And there was more to the strategy of securing America than just dealing with immediate threats. The NSS called for “global efforts to stabilize greenhouse gas concentrations.” Bush critics say that he has undercut that by continuing to reject the Kyoto Protocol. But the agreement Bush concluded with India, China, Japan and Australia to limit growth of greenhouse gases seems likely to produce significant results, while the European countries, for all their hauteur, are failing to meet their Kyoto targets.

Bush has also gone beyond the NSS by agreeing to joint military operations with India and encouraging a Japanese military presence abroad — both counterweights to Chinese military power. Also going beyond his proposals is his massive commitment to combat AIDS in Africa, which is only hinted at in the document.

In other respects, Bush has not delivered on the promises of the NSS. The Free Trade Area of the Americas, envisioned for 2005, is nowhere in sight. And “an independent and democratic Palestine, living beside Israel in peace and security,” won’t appear soon.

Well, he can act unilaterally to destroy Iran’s nuclear program, and will if necessary, but you can’t unilaterally impose free trade. Meanwhile, Palestine is a democracy and Israel has been moved to the point where it’s about ready to recognize its independence — on Israeli terms — peace and security will follow.


February 27, 2006


February 27, 2006

One town doubts Hamas (Joshua Mitnick, 2/28/06, The Christian Science Monitor)


When the militant group Hamas beat the ruling Fatah party for control of this Palestinian town of 42,000 in last May’s municipal elections, the new councilors promised to pave uneven streets like the one outside Mustafa Juadei’s glass business. And while Mr. Juadei awaits the road improvement, he says that potential clients go elsewhere.

Hamas’s win in cities like Qalqilya was a harbinger of their surprise Jan. 25 victory in the parliamentary election. But, after experiencing six months of local Hamas rule, Qalqilya was the only district in which Hamas lost to Fatah last month. Now, as Hamas cobbles together the first Palestinian cabinet led by an Islamist party and struggles to secure much-needed aid money, some locals say a Hamas backlash could spread in the Palestinian territories.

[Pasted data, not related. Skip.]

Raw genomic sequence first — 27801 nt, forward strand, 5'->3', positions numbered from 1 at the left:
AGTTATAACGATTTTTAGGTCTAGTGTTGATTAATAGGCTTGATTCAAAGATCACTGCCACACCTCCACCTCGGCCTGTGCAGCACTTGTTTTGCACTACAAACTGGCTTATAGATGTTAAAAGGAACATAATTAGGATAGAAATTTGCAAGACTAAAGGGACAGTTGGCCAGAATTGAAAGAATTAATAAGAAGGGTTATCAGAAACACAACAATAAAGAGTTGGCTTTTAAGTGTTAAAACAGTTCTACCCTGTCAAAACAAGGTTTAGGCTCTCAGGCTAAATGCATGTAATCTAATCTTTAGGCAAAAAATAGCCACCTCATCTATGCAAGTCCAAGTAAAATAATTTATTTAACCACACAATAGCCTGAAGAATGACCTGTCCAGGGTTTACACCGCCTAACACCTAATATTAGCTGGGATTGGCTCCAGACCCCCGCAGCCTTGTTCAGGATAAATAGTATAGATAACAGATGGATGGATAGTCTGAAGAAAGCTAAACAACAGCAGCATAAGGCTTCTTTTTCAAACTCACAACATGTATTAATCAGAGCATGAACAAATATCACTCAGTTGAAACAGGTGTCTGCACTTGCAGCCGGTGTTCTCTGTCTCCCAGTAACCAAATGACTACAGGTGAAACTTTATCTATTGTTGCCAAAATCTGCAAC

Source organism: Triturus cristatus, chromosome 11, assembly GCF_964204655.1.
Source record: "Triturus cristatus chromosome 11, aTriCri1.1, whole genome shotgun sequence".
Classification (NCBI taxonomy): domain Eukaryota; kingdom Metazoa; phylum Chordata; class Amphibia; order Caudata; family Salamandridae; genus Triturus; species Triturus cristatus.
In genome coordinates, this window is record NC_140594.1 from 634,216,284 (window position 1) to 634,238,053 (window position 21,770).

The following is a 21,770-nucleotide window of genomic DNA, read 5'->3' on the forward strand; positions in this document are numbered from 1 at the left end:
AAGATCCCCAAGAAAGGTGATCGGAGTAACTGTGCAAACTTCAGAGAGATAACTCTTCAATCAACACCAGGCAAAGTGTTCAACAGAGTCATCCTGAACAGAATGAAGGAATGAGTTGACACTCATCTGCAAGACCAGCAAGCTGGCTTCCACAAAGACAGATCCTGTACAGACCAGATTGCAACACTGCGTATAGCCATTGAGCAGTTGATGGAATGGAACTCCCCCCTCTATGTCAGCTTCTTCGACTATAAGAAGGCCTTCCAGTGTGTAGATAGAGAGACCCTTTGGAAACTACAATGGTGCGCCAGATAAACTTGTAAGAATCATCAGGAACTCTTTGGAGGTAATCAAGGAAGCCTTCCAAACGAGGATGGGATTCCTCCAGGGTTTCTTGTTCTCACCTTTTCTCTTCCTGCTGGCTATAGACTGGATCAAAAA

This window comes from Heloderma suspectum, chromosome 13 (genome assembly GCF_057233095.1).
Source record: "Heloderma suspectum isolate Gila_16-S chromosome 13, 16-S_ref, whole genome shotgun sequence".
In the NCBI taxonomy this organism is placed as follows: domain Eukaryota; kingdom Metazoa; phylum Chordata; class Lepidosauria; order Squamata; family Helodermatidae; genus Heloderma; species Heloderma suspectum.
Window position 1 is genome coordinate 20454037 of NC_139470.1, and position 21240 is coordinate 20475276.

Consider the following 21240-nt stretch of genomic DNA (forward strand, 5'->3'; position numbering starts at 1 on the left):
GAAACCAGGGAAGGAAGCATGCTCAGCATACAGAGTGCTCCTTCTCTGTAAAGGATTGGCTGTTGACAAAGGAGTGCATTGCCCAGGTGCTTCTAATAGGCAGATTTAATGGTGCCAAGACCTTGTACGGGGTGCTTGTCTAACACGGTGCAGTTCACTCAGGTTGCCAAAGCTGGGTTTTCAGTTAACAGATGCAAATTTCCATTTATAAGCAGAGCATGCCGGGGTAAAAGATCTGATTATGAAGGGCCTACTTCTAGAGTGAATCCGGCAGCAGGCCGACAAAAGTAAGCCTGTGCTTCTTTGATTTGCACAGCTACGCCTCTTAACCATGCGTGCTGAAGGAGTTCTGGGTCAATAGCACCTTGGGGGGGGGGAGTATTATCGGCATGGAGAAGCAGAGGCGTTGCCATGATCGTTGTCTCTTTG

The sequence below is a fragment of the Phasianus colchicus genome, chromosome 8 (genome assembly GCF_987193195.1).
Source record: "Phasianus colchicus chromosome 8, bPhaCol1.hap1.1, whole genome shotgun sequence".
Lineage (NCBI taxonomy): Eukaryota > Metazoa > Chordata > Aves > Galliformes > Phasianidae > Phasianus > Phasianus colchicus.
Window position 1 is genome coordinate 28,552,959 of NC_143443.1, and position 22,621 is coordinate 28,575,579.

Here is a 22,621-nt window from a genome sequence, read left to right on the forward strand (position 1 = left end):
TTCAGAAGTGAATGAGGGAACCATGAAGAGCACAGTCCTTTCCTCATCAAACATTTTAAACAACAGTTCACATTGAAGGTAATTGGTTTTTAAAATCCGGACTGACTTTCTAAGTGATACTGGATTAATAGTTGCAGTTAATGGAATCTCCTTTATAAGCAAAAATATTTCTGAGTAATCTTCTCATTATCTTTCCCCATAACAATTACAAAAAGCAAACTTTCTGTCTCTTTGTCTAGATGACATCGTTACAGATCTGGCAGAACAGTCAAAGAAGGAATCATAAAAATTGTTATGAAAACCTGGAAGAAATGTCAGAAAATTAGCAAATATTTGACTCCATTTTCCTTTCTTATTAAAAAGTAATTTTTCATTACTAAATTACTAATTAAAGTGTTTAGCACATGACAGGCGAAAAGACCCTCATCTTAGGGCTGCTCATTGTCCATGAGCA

February 27, 2006

US tsunami aid still reaps goodwill: A recent poll found Indonesians’ support for the US is almost as high as it was in the immediate aftermath of the disaster. (Tom McCawley, 2/28/06, The Christian Science Monitor)

The poll of 1,177 Indonesians in late January found that those “with a favorable opinion of the US” jumped from a low of 15 percent in May 2003 following the US-led invasion of Iraq, to more than 44 percent in January of this year. A similar poll released by the Pew Research Center in June last year also said tsunami aid had changed Indonesian opinions of the US.

“The military aid [after the tsunami], humanitarian help, and private philanthropy … boosted the image of the US,” says Djoko Susilo, a legislator on parliament’s security commission, noting that “even rich Indonesians” don’t generally give money to such causes.

And they’re an emerging democracy to boot.


February 27, 2006

The Emperor’s Visit: Whither India? (Rajesh Ramakrishnan, 27 February, 2006,